When the heat is on, some people run for the beach. Not me. No way.
I prefer to stay indoors with my laptop, working away and watching Seinfeld until sunset, when the temperature starts to ease off and it’s socially acceptable to begin drinking on a weeknight. (People in other cities might recognize this practice as “happy hour”.)
A couple of weekends ago, I stayed overnight at the recently renovated Grand Hyatt Taipei at the invitation of their marketing team. It was a staycation of ridiculous proximity to my own bed. But the magic of a luxuriously immaculate hotel is it can instantly make you feel like an out-of-towner, and I felt like just another visitor in my own backyard.
I did some work by the window. I watched the international cable channels. I peered out the windows at the mountains ahead, at Taipei 101 above, and at the scooters below. I napped, of course…
The hotel scene in Taipei has been evolving fast. In the past few years, new local boutique hotels have popped up in every pocket of the city. Airbnb and hostels are catering to the younger market. And big international chains have put down roots too.
On the other hand, Grand Hyatt Taipei is celebrating its 25th year. This means it’s been around since before Taipei 101 went up, before the Xinyi shopping district became ridiculous and way before the Taipei Metro tunneled over to the East side of the city.
With 856 guest rooms (every single one of which has been renovated), it’s also the largest hotel in Taiwan.
The property is located on the “business” side of Taipei 101, huddled up against the Taipei International Convention Center, where Xinyi Rd and Keelung Rd intersect. You’re just a few blocks from the madness, but at the same time, far enough to say, “Screw it, let’s just order room service.”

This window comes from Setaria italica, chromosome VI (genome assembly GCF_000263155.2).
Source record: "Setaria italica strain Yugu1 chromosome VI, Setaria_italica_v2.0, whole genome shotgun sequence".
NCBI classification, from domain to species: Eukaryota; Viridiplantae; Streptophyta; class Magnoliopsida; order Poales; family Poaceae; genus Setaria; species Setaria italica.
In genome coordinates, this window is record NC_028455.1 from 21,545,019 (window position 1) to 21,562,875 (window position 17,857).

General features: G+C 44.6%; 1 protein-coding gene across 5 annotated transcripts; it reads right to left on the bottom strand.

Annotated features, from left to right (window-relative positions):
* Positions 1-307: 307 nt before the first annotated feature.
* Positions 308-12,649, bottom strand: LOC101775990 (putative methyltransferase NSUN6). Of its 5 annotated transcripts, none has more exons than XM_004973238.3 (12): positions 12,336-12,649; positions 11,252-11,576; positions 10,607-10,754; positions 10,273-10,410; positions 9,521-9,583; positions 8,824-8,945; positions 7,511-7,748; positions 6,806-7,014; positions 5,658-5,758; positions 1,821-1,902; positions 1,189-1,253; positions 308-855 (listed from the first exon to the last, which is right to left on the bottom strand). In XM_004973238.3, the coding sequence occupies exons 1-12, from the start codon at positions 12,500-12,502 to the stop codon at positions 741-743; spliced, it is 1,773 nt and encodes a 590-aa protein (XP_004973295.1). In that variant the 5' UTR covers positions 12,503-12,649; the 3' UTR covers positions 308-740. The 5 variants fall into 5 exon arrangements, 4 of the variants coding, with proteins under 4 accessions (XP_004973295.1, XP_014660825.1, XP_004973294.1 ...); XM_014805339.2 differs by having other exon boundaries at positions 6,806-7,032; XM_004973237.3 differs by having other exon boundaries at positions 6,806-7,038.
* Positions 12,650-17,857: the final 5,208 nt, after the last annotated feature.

It’s like staying at a Las Vegas hotel. You can leave if you want, but you don’t have to. There are nine restaurants and bars, a cafe and bakery in the lobby, and an outdoor pool with its own bar.
When you’re a local going about your day-to-day, you can forget that places like this even exist. Five-star hotels like Grand Hyatt Taipei employ hundreds of locals and foreigners (like chefs and musicians), who serve hundreds of thousands of people each year.
It’s like a little city unto itself, with its own rhythm, processes and history. So much is happening behind the scenes to make it look and feel effortless.
There’s something incredibly cool about that, isn’t there?
Thanks to the lovely team at Taipei’s Grand Hyatt for inviting me to stay. This post was written independently by me and all opinions are my own.